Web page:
Cutting Edge: Resisting the Credit Temptation

What to do when you can't say no

Around mid-December, I promised myself I would pay off my credit card by the New Year and refrain from using it to make any more purchases (unless I was in dire need). Things were going well. I had a zero balance on my card and no impulse to pull that plastic sucker out—that is, until I “needed” a new digital camera.

It was an investment, I rationalized, weighing out the pros and cons of purchasing the camera at that very moment. I wanted to test out some new multimedia stuff I hoped to eventually use at work and an upcoming event would be the perfect opportunity. I devised a repayment strategy—since I did not want to pay interest–planning to put half down one pay period and the other half down the following pay period.

Weeks later, I wondered, how do you resist the temptation to make purchases on your card when there’s no emergency?

Jessie Abercrombie, a financial planner at Edward Jones Investment in Dallas, says if you can’t control an impulse (or need to make an “investment”) figure out what you can cut for the rest of the week so you can pay cash for the item. “Go a whole week and see where you typically spend money,” he says, urging card holders to take the seven-day challenge. Take care to record all your spending, keep every receipt and add up all your expenses at the end of the week.

“Look at whichever one of those things you’re typically doing everyday and reduce your exposure to that activity,” Abercrombie says. If you do this now, when you get the urge for a little retail therapy or that impulse seafood dinner, you’ll automatically know what item you will need to cut for the next seven days so you won’t use your card for the purchase. In my case, a quiet weekend with family instead of going out with friends, and one less trip to the salon would definitely keep me from whipping out the plastic.

Have you taken a vow against credit card usage? If so, how do you fight off the urge to spend? If you still use credit cards, how do you control—or lose control—of your spending?

Renita Burns is a staff writer at Black Enterprise.

ACROSS THE WEB
  • http://www.divabydefault.com Colette

    Thank you for making it plain. The truth is most people can’t distinguish between wants and needs and so we end up buying any and everything. Personally, I feel we need to cut up all the plastic and go back to paying with C-A-S-H. I know it’s dirty word, but when you only carry a limited amount of cash, you are not able to succumb to every impulse. I actually wrote a fictionalized account of a young black woman who is a victim of the credit crunch, “DIVA BY DEFAULT” (http://www.divabydefault.com). It is loosely based on my personal experience with credit. I have even gone back to saving money in a jar. When you can actually “watch” your money grow, you are less inclined to want to waste it for unnecessary purchases. You are lucky that you were able to pay off your purchase quickly, but for too many people, especially Black women, the message of fiscal responsibility has still not sunken in. Thanks for writing about this-it is very necessary.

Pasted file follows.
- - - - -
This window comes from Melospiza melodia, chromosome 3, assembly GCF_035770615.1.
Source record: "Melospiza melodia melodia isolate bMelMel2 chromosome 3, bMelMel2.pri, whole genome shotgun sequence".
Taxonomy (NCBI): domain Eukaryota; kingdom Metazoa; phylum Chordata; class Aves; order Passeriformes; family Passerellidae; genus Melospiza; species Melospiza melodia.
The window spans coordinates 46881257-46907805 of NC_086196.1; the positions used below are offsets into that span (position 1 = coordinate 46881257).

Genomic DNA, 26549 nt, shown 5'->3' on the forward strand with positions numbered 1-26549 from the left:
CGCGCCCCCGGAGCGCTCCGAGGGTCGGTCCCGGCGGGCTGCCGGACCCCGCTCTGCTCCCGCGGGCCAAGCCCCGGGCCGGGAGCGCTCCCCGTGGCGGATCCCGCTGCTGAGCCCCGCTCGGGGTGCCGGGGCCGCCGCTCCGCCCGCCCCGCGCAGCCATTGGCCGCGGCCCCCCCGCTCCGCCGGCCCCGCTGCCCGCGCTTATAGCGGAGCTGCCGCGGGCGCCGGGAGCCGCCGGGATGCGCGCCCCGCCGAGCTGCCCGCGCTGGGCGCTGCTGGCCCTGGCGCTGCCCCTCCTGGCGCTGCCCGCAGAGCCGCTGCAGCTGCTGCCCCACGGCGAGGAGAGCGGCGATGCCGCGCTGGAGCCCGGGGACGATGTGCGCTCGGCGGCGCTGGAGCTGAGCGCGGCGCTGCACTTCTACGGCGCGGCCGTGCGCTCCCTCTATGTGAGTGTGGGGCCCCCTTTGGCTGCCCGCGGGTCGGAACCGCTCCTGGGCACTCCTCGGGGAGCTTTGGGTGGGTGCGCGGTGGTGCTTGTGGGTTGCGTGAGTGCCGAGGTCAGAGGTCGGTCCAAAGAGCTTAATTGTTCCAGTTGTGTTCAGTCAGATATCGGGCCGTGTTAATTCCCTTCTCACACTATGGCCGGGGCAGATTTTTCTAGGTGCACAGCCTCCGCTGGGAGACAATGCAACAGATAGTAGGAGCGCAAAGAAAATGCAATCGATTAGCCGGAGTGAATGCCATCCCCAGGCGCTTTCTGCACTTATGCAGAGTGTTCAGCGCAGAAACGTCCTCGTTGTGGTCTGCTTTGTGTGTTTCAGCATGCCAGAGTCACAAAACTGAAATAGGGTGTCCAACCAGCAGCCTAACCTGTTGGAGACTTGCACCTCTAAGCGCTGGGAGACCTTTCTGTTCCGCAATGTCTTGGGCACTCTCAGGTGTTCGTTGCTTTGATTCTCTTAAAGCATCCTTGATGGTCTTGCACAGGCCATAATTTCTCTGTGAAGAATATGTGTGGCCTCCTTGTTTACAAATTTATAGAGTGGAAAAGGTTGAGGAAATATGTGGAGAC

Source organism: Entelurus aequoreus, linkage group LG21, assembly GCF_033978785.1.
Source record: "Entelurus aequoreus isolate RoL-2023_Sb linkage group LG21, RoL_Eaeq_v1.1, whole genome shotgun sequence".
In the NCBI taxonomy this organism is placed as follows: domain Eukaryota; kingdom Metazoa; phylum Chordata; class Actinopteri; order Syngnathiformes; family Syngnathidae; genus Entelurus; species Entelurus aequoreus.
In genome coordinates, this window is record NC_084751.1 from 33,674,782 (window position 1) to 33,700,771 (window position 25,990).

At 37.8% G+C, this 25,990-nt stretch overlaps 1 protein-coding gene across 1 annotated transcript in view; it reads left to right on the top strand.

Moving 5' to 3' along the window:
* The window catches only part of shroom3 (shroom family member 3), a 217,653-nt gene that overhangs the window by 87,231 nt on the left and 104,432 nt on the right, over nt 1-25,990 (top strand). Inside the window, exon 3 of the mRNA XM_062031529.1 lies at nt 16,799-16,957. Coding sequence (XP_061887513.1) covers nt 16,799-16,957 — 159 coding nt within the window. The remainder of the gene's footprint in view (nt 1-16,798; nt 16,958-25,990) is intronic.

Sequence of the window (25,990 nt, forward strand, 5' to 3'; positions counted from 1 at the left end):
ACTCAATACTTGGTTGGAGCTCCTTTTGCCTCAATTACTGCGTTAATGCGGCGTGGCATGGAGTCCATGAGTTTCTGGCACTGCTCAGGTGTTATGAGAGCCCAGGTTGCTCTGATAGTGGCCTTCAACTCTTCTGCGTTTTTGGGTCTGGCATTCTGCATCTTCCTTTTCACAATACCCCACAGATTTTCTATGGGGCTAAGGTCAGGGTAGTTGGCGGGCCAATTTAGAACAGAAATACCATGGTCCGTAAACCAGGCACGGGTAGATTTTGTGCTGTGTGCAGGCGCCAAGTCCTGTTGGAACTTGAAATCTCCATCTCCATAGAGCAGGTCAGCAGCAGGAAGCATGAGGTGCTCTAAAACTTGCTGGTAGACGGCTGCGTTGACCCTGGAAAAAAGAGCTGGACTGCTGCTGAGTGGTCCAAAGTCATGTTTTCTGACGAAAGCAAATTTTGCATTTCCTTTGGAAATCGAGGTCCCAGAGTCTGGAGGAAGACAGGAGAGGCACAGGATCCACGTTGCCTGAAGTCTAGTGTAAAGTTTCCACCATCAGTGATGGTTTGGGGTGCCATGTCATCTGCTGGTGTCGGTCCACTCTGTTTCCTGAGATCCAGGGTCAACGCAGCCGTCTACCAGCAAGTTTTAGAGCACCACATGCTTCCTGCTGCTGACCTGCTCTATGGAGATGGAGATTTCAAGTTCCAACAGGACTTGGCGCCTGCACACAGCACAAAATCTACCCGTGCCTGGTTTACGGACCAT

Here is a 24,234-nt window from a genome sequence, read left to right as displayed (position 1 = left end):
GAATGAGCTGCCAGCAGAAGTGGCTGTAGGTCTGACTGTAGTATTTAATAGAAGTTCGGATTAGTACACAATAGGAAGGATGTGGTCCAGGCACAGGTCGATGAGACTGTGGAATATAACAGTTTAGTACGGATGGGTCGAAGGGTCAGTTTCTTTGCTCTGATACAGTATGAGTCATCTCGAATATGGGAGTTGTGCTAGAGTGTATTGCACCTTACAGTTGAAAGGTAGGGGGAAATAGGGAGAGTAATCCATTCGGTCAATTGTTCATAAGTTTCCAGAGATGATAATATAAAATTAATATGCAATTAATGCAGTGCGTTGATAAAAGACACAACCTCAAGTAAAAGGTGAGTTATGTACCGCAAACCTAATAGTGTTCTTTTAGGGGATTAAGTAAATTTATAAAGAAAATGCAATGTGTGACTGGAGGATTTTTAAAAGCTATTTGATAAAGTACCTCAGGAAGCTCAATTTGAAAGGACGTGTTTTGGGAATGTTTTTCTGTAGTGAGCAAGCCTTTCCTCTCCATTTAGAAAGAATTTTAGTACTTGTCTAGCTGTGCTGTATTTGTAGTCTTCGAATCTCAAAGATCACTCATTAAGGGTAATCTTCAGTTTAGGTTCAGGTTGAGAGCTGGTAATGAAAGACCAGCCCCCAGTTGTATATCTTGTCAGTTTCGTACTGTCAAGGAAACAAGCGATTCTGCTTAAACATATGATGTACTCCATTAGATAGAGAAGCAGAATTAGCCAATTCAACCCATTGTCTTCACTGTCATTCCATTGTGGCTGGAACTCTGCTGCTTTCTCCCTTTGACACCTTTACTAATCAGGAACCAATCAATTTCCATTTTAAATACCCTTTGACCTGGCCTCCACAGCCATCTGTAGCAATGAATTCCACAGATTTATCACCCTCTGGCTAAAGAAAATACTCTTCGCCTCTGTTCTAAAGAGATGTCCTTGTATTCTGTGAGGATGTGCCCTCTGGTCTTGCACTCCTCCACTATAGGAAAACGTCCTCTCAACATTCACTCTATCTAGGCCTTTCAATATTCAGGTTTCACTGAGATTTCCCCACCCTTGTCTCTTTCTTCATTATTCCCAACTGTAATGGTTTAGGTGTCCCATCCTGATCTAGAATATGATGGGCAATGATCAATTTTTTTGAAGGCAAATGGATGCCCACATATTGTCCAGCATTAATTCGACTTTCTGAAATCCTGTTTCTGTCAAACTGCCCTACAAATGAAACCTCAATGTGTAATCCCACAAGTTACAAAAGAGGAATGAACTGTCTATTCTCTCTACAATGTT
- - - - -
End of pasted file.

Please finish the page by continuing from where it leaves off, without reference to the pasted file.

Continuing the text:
• CJAYJR

      What I find helps me is that I get paid twice a month so I make payments on my credit card bill twice a month too. Why wait and pay the bill only once a month before the due date. Paying twice a month will reduce you interest and pay off your debt faster. Just because there is a due date do not mean you cannot make another payment before that date or right after if you’ve made youre initial payment before the due date. So try paying your credit card bill twice instead of just once!

  • http://www.complextech.com Eugene

    It took the real estate bust to teach me a lesson. Credit went south and as a result I had to learn how to live with no credit. It’s been a great teacher. The few cards that remain, have been shredded. When the true emergency comes where it’s needed I can request for a replacement and when it arrives, we’ll see if it still is an emergency.

  • Renita Burns

    @Eugene Unfortunately, you are not alone. It takes a very traumatic experience for many to become more financially astute. At least you are more aware now. How long have you been living without credit cards? It’s funny how ingrained those pieces of plastic have become in our lives. For someone to say they are living without credit cards in our society almost sounds foreign.

    @CJAYJR I agree, the twice a month method is the best. Depending on how much you owe you can avoid finance charges and get the bill paid off twice as fast. whew. I just paid off that camera and I am really going to hide that card now.

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